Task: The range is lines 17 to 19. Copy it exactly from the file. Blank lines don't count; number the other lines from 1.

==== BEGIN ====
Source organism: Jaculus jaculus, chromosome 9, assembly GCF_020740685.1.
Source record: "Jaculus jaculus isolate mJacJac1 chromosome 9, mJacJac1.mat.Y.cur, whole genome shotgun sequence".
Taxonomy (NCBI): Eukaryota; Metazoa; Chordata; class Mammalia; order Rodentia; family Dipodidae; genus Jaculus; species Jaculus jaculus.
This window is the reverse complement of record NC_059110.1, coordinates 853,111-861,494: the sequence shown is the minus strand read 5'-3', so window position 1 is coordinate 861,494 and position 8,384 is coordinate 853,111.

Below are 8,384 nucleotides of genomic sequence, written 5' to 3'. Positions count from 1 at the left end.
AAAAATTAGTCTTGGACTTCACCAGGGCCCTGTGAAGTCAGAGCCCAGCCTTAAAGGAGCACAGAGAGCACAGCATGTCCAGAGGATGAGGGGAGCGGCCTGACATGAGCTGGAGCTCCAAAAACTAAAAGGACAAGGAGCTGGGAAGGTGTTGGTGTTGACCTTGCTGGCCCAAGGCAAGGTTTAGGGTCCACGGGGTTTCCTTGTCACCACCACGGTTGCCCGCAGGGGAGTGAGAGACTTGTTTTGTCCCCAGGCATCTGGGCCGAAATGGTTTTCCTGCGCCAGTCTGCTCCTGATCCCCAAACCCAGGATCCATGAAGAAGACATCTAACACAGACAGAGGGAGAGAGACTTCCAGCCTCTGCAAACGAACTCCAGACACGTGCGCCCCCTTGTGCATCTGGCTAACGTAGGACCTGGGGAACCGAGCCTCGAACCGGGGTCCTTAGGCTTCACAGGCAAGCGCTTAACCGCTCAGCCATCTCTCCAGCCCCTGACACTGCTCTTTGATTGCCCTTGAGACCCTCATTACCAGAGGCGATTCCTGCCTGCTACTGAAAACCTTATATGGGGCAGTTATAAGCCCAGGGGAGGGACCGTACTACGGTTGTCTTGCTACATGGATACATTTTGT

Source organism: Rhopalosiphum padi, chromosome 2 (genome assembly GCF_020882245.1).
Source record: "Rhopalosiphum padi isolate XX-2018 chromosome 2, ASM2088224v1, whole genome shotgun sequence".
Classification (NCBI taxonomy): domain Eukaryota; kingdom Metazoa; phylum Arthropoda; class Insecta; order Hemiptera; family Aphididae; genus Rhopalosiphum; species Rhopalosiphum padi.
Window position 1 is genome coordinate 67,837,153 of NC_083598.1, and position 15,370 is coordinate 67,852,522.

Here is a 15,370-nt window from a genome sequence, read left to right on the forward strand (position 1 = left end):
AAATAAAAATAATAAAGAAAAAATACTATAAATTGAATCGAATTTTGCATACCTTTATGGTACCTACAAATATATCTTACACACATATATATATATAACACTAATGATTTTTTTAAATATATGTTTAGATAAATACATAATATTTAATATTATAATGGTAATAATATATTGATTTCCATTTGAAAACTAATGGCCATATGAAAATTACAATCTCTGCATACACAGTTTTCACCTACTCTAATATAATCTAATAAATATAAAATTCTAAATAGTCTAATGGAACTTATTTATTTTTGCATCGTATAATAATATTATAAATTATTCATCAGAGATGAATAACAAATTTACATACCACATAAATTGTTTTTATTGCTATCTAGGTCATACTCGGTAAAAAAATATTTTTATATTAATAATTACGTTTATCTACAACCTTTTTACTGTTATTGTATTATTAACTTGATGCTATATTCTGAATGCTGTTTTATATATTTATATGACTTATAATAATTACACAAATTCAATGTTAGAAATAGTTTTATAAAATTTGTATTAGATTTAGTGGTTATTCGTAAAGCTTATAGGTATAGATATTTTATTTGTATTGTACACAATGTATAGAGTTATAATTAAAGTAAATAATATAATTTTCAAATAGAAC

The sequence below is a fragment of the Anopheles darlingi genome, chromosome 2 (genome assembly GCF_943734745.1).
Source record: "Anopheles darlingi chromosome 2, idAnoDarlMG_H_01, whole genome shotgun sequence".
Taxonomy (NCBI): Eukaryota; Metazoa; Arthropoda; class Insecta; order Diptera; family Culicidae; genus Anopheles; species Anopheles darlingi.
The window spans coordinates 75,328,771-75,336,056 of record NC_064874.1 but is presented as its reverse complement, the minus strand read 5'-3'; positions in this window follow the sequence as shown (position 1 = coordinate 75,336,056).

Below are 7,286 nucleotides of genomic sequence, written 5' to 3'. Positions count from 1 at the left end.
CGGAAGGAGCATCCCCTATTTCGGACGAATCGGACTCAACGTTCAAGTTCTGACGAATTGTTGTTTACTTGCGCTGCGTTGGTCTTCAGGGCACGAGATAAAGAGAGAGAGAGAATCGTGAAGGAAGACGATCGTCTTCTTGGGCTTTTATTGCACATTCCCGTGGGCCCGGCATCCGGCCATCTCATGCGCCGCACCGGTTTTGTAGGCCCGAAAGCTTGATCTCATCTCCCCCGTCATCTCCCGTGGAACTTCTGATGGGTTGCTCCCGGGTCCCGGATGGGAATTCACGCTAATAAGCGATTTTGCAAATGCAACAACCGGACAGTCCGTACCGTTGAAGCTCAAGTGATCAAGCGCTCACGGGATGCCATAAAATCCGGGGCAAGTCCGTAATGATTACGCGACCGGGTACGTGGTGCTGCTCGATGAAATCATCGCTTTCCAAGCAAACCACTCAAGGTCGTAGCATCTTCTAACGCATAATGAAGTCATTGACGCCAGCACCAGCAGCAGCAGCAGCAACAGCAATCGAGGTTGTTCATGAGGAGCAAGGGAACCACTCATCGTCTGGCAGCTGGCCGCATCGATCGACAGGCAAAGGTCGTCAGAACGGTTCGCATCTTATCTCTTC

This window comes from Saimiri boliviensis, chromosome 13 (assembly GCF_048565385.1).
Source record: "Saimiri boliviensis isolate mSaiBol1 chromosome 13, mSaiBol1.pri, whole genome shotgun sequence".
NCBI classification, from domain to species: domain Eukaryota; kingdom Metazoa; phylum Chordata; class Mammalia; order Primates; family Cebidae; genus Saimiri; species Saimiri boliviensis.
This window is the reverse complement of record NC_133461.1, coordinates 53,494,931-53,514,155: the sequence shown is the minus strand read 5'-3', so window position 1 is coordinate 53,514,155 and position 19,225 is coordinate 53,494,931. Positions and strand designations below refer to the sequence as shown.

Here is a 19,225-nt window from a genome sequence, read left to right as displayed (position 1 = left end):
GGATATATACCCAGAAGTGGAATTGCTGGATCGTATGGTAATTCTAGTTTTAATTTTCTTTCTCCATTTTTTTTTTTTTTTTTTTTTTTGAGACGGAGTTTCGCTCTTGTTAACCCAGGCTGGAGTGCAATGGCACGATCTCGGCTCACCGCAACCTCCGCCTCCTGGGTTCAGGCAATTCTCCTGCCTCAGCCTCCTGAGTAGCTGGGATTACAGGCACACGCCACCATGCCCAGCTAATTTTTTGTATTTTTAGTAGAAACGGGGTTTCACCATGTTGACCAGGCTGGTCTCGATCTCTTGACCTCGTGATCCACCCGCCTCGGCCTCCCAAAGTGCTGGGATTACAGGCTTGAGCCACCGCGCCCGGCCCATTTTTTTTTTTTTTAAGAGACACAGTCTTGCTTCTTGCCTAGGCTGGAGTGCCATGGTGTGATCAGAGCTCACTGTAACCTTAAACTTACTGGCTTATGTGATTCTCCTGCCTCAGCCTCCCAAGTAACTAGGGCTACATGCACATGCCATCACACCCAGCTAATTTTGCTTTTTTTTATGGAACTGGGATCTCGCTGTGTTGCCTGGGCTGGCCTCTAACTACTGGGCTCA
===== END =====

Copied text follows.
Below are 7,286 nucleotides of genomic sequence, written 5' to 3'. Positions count from 1 at the left end.
CGGAAGGAGCATCCCCTATTTCGGACGAATCGGACTCAACGTTCAAGTTCTGACGAATTGTTGTTTACTTGCGCTGCGTTGGTCTTCAGGGCACGAGATAAAGAGAGAGAGAGAATCGTGAAGGAAGACGATCGTCTTCTTGGGCTTTTATTGCACATTCCCGTGGGCCCGGCATCCGGCCATCTCATGCGCCGCACCGGTTTTGTAGGCCCGAAAGCTTGATCTCATCTCCCCCGTCATCTCCCGTGGAACTTCTGATGGGTTGCTCCCGGGTCCCGGATGGGAATTCACGCTAATAAGCGATTTTGCAAATGCAACAACCGGACAGTCCGTACCGTTGAAGCTCAAGTGATCAAGCGCTCACGGGATGCCATAAAATCCGGGGCAAGTCCGTAATGATTACGCGACCGGGTACGTGGTGCTGCTCGATGAAATCATCGCTTTCCAAGCAAACCACTCAAGGTCGTAGCATCTTCTAACGCATAATGAAGTCATTGACGCCAGCACCAGCAGCAGCAGCAGCAACAGCAATCGAGGTTGTTCATGAGGAGCAAGGGAACCACTCATCGTCTGGCAGCTGGCCGCATCGATCGACAGGCAAAGGTCGTCAGAACGGTTCGCATCTTATCTCTTC

This window comes from Saimiri boliviensis, chromosome 13 (assembly GCF_048565385.1).